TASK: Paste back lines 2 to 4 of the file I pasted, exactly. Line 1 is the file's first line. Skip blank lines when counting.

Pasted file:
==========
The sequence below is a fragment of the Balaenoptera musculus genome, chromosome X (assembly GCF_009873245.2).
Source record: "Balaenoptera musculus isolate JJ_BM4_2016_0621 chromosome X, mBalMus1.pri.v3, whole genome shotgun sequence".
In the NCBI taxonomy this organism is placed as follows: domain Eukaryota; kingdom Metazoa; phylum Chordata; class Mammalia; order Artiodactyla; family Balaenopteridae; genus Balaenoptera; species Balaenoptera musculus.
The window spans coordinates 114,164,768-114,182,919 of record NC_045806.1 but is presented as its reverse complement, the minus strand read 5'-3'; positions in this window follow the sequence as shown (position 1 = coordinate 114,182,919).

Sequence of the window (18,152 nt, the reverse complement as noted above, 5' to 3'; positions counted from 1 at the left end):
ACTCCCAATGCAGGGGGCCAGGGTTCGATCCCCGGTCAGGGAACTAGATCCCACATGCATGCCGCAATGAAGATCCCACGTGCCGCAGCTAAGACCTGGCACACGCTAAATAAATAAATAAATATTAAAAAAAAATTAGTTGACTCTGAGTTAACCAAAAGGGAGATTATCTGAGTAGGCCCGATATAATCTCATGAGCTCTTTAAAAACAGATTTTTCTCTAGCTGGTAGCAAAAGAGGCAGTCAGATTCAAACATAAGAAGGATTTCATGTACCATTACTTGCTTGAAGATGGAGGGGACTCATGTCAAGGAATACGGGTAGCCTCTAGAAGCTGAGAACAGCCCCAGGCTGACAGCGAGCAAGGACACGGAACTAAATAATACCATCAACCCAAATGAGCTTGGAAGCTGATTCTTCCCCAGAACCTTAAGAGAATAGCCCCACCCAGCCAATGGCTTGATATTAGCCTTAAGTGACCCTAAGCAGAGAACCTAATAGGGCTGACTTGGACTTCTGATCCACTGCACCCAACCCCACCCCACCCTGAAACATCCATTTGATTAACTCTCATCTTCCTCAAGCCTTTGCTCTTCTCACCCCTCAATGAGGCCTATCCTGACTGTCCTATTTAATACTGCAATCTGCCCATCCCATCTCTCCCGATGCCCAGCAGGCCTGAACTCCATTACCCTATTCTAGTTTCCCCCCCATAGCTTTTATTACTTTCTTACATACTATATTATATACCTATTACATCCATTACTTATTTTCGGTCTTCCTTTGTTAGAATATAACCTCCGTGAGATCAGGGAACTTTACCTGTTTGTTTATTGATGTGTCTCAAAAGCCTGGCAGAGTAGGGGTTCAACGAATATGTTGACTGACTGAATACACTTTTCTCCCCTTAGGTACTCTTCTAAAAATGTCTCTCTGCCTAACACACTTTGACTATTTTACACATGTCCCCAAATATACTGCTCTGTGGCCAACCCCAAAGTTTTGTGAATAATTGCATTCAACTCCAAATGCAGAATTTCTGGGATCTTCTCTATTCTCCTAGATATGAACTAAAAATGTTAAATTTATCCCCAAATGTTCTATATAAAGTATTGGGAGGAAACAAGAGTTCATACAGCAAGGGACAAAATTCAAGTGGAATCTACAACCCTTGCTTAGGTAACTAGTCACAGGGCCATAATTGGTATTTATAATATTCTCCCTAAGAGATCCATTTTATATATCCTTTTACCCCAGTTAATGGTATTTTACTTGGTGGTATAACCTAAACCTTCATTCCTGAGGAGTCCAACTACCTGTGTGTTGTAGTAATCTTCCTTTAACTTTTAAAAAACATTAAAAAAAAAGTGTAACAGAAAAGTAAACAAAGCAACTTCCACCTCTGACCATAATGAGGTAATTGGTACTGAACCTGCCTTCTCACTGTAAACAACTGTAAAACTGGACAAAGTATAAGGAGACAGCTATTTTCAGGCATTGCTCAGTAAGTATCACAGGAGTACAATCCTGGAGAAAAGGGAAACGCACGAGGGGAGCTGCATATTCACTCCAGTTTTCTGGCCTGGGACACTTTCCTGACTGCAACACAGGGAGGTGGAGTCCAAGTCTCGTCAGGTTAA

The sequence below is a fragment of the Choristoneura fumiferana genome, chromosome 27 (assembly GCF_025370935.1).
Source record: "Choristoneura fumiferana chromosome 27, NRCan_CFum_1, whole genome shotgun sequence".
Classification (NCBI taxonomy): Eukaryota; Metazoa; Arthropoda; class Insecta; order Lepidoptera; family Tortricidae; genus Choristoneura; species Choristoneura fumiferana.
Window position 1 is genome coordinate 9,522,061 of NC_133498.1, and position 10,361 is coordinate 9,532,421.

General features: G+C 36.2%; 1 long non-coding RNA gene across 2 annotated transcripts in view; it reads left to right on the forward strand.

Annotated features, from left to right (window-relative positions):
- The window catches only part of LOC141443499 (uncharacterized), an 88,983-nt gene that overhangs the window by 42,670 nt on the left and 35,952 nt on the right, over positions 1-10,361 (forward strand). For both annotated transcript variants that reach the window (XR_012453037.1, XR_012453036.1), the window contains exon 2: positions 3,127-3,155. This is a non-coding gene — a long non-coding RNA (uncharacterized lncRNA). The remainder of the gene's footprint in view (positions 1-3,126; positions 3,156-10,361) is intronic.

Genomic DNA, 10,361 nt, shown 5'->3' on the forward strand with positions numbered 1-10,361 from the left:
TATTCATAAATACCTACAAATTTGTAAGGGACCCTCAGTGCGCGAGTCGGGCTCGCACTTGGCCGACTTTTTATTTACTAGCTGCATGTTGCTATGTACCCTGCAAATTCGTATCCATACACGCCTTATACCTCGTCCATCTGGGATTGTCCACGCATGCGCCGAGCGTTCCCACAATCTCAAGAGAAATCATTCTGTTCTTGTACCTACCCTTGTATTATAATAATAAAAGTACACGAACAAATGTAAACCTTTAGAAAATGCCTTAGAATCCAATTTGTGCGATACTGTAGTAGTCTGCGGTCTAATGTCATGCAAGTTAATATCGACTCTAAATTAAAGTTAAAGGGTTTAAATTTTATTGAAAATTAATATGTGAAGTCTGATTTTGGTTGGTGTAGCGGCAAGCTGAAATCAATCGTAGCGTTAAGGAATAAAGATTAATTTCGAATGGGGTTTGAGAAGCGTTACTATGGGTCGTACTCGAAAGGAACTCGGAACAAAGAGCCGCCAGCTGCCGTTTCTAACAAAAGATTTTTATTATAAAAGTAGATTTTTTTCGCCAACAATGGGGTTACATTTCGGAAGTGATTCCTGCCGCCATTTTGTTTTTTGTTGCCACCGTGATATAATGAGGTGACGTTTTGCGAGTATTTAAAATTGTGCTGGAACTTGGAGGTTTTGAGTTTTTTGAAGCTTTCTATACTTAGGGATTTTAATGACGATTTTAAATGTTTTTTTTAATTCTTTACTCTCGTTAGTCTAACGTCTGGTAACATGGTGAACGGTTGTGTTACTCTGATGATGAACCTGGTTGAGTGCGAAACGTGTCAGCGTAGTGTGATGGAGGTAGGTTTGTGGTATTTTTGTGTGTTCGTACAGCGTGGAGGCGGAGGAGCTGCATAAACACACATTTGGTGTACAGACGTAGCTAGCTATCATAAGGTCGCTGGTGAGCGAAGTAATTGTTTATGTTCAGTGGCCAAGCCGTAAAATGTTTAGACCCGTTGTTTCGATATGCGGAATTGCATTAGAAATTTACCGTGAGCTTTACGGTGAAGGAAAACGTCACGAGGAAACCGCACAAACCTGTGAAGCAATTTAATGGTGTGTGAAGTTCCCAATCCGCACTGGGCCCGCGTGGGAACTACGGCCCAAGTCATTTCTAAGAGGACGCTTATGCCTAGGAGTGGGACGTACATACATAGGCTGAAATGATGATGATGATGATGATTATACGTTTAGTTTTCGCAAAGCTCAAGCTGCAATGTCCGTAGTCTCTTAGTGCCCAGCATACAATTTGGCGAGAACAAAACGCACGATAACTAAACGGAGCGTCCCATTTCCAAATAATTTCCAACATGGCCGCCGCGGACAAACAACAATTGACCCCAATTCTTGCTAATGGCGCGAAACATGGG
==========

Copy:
Source record: "Balaenoptera musculus isolate JJ_BM4_2016_0621 chromosome X, mBalMus1.pri.v3, whole genome shotgun sequence".
In the NCBI taxonomy this organism is placed as follows: domain Eukaryota; kingdom Metazoa; phylum Chordata; class Mammalia; order Artiodactyla; family Balaenopteridae; genus Balaenoptera; species Balaenoptera musculus.
The window spans coordinates 114,164,768-114,182,919 of record NC_045806.1 but is presented as its reverse complement, the minus strand read 5'-3'; positions in this window follow the sequence as shown (position 1 = coordinate 114,182,919).